Pumpkin seeds are an excellent source of magnesium, iron, zinc, iron and copper; all of which are essential to brain health. Magnesium is known for supporting brain development, memory and learning, while zinc can improve our critical thinking while helping us regulate our mood. Copper is used by essential enzymes to supply the brain with energy and iron plays a key role in the daily functions of the brain.
Green tea has long been valued for its medicinal properties. Our ancestors knew that drinking tea could control bleeding, facilitate digestion, regulate body temperature and much more. Besides the stimulant caffeine, green tea also provides l-theanine, a chemical compound which boosts dopamine (a neurotransmitter that benefits memory), and GABA, an inhibitory neurotransmitter that helps reduce anxiety.
- Chinese Tea Culture: Origin, Development, and the Dao of Tea
- Years of Research Reveals the Effects of Alcohol and Tea on Long-Term Health
Take breaks to prevent burnout
Exhaustion is one of the main causes of artist’s block. According to science journalist Ferris Jabr, “Downtime replenishes the brain’s stores of attention and motivation, encourages productivity and creativity, and is essential to both achieve our highest levels of performance and simply form stable memories in everyday life.”
Author Cal Newport explains in his book Deep Work, that our brains can sustain a maximum of four hours of uninterrupted concentration per day. After that, our focused attention and productivity diminish. Taking breaks improves productivity by helping you maintain focus during your working time.
Italian entrepreneur Francesco Cirillo suggests breaking down big projects into their incremental components, and incorporating breaks in between. To stay on task, set a timer to 25 minutes as your break time. Take five — you deserve it — and repeat. After four sessions, take a longer break of up to 30 minutes.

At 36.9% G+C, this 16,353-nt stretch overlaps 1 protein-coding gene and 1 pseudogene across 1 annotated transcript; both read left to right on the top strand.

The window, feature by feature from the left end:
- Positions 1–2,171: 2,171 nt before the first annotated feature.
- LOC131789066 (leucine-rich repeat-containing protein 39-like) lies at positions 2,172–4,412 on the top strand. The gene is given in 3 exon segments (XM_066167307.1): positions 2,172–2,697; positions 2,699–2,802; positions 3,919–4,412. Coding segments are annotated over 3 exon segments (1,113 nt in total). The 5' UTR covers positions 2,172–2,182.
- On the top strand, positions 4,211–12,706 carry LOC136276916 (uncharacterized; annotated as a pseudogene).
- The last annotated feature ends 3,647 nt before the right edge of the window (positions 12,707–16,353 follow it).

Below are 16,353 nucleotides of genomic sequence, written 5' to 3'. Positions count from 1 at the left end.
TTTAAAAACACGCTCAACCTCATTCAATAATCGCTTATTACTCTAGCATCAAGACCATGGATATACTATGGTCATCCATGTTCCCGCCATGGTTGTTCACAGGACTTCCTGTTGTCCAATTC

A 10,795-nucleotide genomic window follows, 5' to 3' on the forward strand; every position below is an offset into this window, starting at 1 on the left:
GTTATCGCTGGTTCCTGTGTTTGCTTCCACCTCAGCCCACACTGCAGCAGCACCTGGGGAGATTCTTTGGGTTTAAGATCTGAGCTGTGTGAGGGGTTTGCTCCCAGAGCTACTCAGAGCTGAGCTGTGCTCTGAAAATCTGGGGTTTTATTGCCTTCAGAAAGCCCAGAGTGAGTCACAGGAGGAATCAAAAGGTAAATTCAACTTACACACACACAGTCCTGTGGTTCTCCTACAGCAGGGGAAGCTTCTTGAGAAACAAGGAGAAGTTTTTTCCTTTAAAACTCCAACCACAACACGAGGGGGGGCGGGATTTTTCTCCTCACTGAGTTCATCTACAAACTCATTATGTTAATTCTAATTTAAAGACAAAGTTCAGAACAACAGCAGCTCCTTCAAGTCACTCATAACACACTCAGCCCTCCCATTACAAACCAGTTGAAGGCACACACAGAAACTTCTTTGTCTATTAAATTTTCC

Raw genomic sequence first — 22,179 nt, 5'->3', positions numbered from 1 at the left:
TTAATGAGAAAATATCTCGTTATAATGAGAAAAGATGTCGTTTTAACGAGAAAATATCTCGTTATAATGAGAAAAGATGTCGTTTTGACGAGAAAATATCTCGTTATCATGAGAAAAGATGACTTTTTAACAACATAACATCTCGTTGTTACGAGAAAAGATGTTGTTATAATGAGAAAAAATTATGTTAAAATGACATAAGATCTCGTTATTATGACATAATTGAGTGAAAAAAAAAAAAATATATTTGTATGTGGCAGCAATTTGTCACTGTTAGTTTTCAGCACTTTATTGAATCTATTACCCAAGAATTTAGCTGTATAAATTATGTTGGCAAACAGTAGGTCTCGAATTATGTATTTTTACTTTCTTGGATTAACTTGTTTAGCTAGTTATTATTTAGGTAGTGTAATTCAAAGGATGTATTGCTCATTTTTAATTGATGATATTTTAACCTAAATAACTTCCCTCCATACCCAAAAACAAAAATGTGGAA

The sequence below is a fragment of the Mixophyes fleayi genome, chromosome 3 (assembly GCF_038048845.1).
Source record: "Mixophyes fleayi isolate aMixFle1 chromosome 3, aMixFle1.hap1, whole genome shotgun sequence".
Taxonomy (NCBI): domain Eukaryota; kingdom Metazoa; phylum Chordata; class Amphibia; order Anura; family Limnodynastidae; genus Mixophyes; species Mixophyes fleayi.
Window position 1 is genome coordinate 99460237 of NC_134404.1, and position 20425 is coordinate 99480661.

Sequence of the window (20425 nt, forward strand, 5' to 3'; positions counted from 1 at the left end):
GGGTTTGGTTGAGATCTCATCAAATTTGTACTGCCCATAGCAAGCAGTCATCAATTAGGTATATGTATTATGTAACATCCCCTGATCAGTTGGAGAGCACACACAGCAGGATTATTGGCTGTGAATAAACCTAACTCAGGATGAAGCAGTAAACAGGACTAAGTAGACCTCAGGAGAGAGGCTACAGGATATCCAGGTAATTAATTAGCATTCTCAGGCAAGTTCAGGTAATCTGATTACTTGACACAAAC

Also, don’t neglect to give yourself a vacation — even if it’s just a few days — from your art. Becoming immersed in an entirely different setting does wonders for your work in the long run.
Stay close to nature
According to the Attention Restoration Theory (ART), when we expose ourselves to natural environments, our attention — a limited cognitive resource — is likely to be restored.
Natural light is key to a stimulating workspace because it changes throughout the day, with a glimpse of sky being even more engaging. If your workspace lacks a window, at least get some exposure to sunlight during breaks. Natural light is proven to restore your attention and improve your productivity.
Plants make cheerful, calming companions. A 2011 study published in the Journal of Environmental Psychology revealed that indoor plants can prevent fatigue during mentally-demanding work and increase our attention capacity. If your environment isn’t suitable for plants, having an outdoor view or even images of nature can also be beneficial.
The sound and color of water are also known to improve emotional well-being. You may not be able to work next to a waterfall; but it’s easy to play water sounds on electronic devices and incorporate some blue in your decor. If you have sufficient room on your desk, you might consider a tabletop fountain — a fun creative endeavor in itself!
Stay tuned for Part III, and more suggestions for overcoming artist’s block.
Click here for Part I of this series: Overcoming Artist’s Block: Recover Your Creative Inspiration – Part I